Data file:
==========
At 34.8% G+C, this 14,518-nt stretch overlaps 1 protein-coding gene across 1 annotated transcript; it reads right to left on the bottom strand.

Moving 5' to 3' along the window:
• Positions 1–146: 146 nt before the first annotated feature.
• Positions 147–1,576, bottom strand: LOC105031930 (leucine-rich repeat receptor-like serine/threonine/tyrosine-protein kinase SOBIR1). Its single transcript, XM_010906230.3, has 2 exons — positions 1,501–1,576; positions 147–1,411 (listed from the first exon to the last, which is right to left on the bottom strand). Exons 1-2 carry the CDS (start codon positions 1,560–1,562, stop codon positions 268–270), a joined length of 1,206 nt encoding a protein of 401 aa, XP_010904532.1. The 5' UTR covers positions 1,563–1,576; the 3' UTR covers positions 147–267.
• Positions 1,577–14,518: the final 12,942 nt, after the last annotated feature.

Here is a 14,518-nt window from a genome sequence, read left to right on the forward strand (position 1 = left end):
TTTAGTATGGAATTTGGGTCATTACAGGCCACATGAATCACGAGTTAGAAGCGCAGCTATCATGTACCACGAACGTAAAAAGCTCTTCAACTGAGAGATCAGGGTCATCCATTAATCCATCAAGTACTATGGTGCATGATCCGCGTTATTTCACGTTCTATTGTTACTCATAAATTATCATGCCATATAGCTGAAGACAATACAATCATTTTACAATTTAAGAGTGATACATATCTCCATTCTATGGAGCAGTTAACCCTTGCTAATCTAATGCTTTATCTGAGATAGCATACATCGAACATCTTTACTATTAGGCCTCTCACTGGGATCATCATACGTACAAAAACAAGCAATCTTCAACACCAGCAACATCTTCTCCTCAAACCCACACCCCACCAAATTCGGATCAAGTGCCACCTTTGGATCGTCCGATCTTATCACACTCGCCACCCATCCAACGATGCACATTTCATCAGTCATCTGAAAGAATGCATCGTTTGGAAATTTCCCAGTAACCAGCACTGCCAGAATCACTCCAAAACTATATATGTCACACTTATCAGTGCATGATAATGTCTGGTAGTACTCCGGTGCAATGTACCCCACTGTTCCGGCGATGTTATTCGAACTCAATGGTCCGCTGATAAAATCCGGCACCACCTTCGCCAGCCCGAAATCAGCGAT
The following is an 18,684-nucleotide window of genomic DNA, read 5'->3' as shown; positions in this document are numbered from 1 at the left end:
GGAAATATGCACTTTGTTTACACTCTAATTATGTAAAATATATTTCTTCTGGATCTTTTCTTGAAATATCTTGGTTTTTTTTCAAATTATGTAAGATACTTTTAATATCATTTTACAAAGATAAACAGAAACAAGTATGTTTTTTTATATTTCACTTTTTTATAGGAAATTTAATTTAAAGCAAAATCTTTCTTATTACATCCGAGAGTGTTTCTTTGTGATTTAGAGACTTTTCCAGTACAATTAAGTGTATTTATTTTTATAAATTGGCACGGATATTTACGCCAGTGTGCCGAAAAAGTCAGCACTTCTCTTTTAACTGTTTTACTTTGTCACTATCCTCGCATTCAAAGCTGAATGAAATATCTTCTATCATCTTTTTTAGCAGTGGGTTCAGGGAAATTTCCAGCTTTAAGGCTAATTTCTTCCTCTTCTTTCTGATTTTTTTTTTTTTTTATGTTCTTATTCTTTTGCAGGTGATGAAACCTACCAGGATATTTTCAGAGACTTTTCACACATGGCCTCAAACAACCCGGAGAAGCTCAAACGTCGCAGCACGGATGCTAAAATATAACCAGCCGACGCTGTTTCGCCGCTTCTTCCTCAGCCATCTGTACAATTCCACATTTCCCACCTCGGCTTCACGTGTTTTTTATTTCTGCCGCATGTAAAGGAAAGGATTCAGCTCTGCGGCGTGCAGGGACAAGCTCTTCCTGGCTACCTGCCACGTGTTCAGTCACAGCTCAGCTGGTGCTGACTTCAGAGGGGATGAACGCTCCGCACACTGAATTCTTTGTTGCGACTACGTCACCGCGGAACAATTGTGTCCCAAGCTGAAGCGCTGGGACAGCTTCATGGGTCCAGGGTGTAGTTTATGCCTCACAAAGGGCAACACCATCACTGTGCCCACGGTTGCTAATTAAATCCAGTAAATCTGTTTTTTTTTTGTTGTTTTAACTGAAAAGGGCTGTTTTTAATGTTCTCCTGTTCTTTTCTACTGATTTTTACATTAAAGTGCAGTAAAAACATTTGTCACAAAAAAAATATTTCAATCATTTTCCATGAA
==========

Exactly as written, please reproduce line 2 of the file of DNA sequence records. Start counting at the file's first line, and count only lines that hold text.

Moving 5' to 3' along the window: